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Families of detained children storm Shubra Al-Khayma Police Station

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42 children detained after suspicions that the Brotherhood gathered them to participate in their sit-ins

An Egyptian police officer fire tear gas at demonstrators in Cairo AFP Photo / Khaled Desouki

Angry families tried to storm the Shubra Al-Khayma Police Station on Sunday in an attempt to regain custody of their detained children.
(AFP File Photo / Khaled Desouki)

By Nourhan Dakroury

Angry families tried to storm the Shubra Al-Khayma Police Station on Sunday in an attempt to regain custody of their detained children.

Belal Nabil, warden of Shubra Al-Khayma Police station, said the prosecution ordered the children to be released to their families.

“Some of the children were taken home by their parents yesterday [on Sunday], others will take them today [Monday],” Nabil said, explaining that those who come get their children have to have their children’s birth certificates with them for proof.

Authorities had detained 42 children, who are mostly residents of Atfeeh City in Giza, earlier on Sunday after they suspected that they were being transported to the Rabaa Al-Adaweya sit-in, according to a statement by the Ministry of Interior.

“We received reports from citizens on Sunday morning about cars standing in front of an Al-Iman wal Tawheed store in Shubra Al-Khayma gathering children to take them to the Rabaa Al-Adaweya sit-in,” said Mostafa Lotfy, head of the investigative department of the Shubra Al-Khayma Police Station, in an interview on the ON TV channel.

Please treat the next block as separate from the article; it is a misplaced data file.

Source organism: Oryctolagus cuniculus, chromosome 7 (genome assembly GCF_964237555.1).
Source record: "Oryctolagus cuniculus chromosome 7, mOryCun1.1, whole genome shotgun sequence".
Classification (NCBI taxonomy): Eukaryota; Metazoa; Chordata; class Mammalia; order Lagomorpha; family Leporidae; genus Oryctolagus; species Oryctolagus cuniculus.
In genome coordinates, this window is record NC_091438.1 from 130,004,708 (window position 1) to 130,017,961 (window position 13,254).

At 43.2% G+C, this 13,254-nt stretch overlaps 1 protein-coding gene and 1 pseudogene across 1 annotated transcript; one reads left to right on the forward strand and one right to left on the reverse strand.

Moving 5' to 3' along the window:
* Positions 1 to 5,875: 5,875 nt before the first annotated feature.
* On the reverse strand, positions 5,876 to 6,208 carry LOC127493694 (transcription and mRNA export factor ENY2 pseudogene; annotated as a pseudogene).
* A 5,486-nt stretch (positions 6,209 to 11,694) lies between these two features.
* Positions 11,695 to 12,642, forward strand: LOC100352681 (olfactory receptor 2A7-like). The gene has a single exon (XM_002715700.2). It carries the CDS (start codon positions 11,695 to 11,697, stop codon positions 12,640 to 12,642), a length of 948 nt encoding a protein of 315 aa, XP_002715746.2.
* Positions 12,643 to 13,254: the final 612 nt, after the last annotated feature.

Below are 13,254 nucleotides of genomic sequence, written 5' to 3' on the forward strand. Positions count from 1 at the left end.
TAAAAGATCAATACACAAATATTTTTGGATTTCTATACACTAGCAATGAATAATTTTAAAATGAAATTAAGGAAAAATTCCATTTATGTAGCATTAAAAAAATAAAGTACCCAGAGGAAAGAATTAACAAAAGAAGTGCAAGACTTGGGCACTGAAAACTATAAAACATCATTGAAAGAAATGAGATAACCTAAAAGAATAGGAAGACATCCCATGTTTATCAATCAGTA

Authorities also detained Ahmed Youssef Sadeq, a teacher at an religious organisation in Atfeeh, according to state-owned MENA.

Sadeq said in the investigations that he was only in charge of taking the children to the store to buy them clothes, adding that he did not know what happened to them or where they were taken afterwards, MENA reported.

Rights organisations condemned children’s participation in sit-ins supporting former president Mohamed Morsi in a press conference held by the State Information Service (SIS) on 2 August, while the National Salvation Front accused the Muslim Brotherhood of using them as human shields in their protests in a statement they released on 1 August.

The National Council for Childhood and Motherhood had filed a complaint to the prosecutor general on 31 July accusing the Muslim Brotherhood of exploiting children in protests and calling for their removal from all sit-ins pro-Morsi.


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